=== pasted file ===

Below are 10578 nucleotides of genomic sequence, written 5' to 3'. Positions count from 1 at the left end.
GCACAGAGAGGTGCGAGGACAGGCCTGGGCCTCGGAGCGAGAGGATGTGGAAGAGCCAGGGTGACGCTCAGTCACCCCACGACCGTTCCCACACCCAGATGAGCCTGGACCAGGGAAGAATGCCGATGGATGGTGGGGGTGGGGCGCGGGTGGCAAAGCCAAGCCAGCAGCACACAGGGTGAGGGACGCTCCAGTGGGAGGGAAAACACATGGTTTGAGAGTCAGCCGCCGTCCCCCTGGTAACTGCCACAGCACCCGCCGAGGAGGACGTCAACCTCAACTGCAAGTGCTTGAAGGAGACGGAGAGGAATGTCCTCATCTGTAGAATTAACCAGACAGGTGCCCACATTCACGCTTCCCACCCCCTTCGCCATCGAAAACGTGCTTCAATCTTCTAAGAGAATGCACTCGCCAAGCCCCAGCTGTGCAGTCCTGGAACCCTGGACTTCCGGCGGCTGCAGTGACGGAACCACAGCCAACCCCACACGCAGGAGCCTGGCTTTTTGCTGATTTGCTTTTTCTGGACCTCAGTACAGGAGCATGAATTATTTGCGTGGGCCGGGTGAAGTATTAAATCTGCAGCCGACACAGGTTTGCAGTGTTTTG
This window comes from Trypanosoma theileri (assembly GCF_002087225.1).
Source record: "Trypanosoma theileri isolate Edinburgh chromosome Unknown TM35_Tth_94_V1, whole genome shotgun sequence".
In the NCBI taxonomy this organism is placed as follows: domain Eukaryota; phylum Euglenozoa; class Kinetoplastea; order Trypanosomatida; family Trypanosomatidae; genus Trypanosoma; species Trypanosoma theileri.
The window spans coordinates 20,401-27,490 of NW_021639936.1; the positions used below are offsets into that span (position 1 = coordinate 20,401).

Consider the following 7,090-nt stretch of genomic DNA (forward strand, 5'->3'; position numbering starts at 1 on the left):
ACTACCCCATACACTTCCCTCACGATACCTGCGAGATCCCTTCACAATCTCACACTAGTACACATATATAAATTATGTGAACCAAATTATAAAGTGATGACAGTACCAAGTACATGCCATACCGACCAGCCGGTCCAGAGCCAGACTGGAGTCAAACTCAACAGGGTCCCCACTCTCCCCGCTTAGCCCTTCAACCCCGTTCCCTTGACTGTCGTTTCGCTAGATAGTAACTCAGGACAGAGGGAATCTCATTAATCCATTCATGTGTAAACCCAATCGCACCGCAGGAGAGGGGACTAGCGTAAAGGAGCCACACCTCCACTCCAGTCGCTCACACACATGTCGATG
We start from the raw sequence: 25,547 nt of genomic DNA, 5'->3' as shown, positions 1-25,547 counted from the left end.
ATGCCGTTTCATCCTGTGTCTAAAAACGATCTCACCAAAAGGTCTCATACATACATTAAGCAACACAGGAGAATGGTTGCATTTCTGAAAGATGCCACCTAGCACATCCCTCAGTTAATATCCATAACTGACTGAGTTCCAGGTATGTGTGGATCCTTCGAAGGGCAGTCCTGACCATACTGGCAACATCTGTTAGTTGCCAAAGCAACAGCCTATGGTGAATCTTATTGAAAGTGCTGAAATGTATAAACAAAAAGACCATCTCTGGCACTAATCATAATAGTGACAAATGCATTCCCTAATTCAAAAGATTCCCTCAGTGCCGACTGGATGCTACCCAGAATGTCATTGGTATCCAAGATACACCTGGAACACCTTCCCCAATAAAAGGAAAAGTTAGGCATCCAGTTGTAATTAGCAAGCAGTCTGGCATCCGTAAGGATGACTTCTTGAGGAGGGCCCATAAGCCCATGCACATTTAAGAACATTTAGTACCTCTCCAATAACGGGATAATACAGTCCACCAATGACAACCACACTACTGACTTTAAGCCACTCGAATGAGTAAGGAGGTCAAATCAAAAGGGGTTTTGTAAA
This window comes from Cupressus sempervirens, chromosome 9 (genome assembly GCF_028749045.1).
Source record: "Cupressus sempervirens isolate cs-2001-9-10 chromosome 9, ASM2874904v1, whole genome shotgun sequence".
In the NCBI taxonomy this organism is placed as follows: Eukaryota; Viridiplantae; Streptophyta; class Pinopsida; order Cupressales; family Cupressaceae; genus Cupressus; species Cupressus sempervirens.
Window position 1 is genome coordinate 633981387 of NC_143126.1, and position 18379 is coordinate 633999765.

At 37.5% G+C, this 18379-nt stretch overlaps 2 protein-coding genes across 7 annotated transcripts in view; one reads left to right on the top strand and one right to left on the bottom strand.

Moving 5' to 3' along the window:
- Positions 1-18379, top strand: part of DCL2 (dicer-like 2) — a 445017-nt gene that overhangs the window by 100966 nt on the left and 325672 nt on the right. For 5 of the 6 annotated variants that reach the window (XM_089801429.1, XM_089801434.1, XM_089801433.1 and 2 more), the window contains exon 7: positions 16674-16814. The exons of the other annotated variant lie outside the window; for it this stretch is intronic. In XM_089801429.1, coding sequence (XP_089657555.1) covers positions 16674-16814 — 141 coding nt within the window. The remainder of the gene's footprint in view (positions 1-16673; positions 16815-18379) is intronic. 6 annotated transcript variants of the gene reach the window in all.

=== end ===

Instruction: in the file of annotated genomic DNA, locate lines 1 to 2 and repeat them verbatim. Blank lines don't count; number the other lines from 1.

Below are 10578 nucleotides of genomic sequence, written 5' to 3'. Positions count from 1 at the left end.
GCACAGAGAGGTGCGAGGACAGGCCTGGGCCTCGGAGCGAGAGGATGTGGAAGAGCCAGGGTGACGCTCAGTCACCCCACGACCGTTCCCACACCCAGATGAGCCTGGACCAGGGAAGAATGCCGATGGATGGTGGGGGTGGGGCGCGGGTGGCAAAGCCAAGCCAGCAGCACACAGGGTGAGGGACGCTCCAGTGGGAGGGAAAACACATGGTTTGAGAGTCAGCCGCCGTCCCCCTGGTAACTGCCACAGCACCCGCCGAGGAGGACGTCAACCTCAACTGCAAGTGCTTGAAGGAGACGGAGAGGAATGTCCTCATCTGTAGAATTAACCAGACAGGTGCCCACATTCACGCTTCCCACCCCCTTCGCCATCGAAAACGTGCTTCAATCTTCTAAGAGAATGCACTCGCCAAGCCCCAGCTGTGCAGTCCTGGAACCCTGGACTTCCGGCGGCTGCAGTGACGGAACCACAGCCAACCCCACACGCAGGAGCCTGGCTTTTTGCTGATTTGCTTTTTCTGGACCTCAGTACAGGAGCATGAATTATTTGCGTGGGCCGGGTGAAGTATTAAATCTGCAGCCGACACAGGTTTGCAGTGTTTTG